THE actor George Clooney was quoted by the January 2012 issue of Esquire magazine as having asked President Obama: what single issue keeps him awake at night? The president’s answer: Pakistan.
Clooney said “I get that” and the “question of whether Zardari’s government is actually in control or whether the military is. And how close the Taliban, or Al Qaeda, or whoever else, is to having their hands on real weapons of mass destruction. It’s the closest government there is to allowing those weapons to either be used or sold…”
Clooney, of course, does not really ‘get it’. He was regurgitating the myths propagated against Pakistan. Hopefully, an intelligent and rational leader like Obama does ‘get it’. Such dire conclusions, portraying Pakistan as the “nexus of terrorism and weapons of mass destruction”, have been concocted from fact and fiction, old and new, by Pakistan’s enemies for reasons that are not secret.
It is at best hypocritical for America to carp about the Pakistan military’s role after depending on it for so long to do its bidding. The anti-military complaints commenced when it resisted compliance with US wishes.
No doubt, over the last three decades, Pakistan has seen a dramatic rise of Islamic extremism. The US, which masterminded the injection of 40,000 Islamic fighters into Afghanistan during the anti-Soviet war, surely shares a considerable part of the blame.
Most Pakistanis are “moderate” Muslims. Over 90pc voted for the mainstream, non-religious parties in the recent elections.
During the 1990s, Pakistan did extend support to the militant struggle in Kashmir, as a reaction to India’s military suppression of the Kashmiris. This was halted under US pressure.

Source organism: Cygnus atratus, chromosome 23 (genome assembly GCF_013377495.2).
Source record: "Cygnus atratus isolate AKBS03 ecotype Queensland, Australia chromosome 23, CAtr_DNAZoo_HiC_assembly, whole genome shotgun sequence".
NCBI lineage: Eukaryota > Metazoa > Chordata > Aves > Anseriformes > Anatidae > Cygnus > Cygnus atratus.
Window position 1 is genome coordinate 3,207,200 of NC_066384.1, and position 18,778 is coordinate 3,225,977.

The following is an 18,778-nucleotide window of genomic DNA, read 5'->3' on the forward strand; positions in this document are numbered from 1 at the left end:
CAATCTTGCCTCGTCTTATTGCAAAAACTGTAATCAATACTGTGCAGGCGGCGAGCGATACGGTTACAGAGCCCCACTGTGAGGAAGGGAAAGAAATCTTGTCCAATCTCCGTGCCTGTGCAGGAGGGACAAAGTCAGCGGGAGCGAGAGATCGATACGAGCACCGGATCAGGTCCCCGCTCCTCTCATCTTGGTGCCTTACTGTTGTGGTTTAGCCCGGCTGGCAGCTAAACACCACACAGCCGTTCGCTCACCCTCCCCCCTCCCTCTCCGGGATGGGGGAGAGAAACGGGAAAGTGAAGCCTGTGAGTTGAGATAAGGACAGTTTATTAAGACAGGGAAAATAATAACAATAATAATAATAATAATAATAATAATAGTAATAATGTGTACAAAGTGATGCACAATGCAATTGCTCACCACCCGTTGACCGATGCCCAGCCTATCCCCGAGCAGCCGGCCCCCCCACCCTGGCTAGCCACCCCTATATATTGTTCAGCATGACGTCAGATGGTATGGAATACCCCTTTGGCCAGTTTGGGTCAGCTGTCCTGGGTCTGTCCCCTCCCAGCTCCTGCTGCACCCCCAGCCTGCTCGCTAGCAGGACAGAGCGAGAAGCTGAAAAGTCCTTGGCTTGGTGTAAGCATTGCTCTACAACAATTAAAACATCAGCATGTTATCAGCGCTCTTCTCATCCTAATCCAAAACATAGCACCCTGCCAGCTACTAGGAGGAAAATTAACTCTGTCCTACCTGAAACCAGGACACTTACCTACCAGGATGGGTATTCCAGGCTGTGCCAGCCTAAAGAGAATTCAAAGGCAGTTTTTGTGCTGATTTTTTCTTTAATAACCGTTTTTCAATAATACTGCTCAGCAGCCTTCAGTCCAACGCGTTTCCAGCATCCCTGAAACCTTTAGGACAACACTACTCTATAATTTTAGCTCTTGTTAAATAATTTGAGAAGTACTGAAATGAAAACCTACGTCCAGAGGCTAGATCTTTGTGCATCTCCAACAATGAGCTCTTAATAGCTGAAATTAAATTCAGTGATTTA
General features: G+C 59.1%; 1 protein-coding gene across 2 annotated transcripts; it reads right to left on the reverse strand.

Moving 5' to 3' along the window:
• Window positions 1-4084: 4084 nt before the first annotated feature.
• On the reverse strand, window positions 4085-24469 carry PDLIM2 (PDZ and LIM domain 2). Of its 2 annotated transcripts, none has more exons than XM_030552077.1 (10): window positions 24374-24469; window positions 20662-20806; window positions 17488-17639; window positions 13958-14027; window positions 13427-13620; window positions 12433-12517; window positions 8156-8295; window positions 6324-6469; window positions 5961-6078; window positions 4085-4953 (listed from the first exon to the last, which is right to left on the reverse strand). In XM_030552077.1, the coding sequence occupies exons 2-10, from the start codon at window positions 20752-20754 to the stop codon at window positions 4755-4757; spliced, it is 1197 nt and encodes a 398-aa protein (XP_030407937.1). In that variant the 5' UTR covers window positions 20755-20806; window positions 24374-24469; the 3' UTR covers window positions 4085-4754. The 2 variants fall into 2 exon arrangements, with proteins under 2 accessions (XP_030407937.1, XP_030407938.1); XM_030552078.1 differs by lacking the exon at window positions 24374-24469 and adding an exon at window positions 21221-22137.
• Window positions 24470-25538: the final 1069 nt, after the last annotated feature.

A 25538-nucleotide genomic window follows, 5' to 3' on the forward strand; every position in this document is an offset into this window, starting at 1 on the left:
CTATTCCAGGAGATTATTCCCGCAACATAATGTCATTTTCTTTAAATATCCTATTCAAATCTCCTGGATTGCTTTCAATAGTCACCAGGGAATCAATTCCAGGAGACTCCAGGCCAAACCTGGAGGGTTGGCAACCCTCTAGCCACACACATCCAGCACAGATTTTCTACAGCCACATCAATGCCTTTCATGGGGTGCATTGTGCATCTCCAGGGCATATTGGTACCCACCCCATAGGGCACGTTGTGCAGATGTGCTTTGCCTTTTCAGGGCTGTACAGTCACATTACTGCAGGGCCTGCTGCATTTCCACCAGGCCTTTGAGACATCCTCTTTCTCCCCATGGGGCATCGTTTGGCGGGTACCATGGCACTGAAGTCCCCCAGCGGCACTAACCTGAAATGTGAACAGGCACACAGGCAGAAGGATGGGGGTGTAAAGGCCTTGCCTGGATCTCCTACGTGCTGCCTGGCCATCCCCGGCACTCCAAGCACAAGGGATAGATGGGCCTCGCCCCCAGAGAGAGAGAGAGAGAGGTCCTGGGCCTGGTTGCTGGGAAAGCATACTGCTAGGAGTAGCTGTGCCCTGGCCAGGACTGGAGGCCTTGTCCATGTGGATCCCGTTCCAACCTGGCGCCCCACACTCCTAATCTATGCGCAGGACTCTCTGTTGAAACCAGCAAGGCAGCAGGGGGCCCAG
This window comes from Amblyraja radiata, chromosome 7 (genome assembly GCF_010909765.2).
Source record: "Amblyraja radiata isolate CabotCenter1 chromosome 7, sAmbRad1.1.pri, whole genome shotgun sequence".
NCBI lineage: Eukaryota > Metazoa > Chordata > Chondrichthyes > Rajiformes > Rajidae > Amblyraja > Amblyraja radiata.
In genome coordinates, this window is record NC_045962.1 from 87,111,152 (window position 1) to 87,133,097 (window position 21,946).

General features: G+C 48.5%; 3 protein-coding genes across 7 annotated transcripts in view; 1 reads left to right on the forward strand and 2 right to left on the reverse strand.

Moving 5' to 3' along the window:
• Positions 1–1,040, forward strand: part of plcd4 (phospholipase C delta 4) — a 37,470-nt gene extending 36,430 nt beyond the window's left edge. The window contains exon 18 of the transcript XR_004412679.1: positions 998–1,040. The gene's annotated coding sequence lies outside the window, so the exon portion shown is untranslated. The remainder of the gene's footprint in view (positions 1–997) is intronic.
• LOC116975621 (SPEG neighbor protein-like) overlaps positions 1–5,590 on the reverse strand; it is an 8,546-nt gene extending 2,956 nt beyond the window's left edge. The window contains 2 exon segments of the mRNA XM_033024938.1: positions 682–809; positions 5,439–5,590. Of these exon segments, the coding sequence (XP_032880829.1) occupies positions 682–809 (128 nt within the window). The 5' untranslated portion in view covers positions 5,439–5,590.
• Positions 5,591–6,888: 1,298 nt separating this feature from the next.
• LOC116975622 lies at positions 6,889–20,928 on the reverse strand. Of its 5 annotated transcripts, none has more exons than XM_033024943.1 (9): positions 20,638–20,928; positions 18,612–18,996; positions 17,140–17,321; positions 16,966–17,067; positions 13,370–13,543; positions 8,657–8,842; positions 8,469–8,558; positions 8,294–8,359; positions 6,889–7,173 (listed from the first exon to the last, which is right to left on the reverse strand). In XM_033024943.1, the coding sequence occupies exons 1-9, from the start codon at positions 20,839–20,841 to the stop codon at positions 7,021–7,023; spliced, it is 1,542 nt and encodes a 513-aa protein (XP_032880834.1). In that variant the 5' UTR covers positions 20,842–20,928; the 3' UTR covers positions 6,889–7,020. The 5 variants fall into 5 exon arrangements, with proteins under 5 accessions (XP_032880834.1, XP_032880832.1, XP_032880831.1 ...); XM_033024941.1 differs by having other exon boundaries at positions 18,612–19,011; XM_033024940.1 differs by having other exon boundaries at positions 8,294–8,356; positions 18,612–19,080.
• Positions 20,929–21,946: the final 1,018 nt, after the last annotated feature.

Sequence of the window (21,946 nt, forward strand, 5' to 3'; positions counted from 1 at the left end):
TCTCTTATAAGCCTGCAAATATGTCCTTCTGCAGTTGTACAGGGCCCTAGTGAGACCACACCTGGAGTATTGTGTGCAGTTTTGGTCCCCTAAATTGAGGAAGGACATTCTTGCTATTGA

When the US used the Tajik-led Northern Alliance to oust the largely Pakhtun Taliban regime, the support of Pakistan’s more numerous Pakhtuns for their Afghan kin was entirely predictable. And, Al Qaeda’s leadership, after it was allowed by US forces to escape from Tora Bora, survived in the porous border regions and filtered into Pakistan’s cities.
The anti-Pakistan propaganda does not mention that Pakistan’s agencies have been responsible for killing or capturing most of the Al Qaeda members. They did not need indiscriminate drones to do so. In response to US desires, Pakistan also deployed over 150,000 troops on its western border to prevent “cross-border” attacks on US-Nato forces in Afghanistan. Then, responding to US priorities, Islamabad made the mistake of sending its military against the Mehsuds in South Waziristan, leading to their alliance with Al Qaeda and the subsequent formation of the Tehreek-i-Taliban Pakistan (TTP), whose agenda is to attack Pakistan rather than the US.
Pakistan has paid a heavy price for its cooperation with the US “war on terror”: over 50,000 civilian and military casualties and enormous damage to its economy and growth. Yet, the US wanted Pakistan to “do more”, especially to intervene militarily in North Waziristan against the Haqqani group (which was not involved in the anti-Pakistan attacks). It was Pakistan’s resistance to this demand which elevated the “blame game” against Pakistan from a secondary to the principal US instrument to secure Pakistan’s compliance with US demands.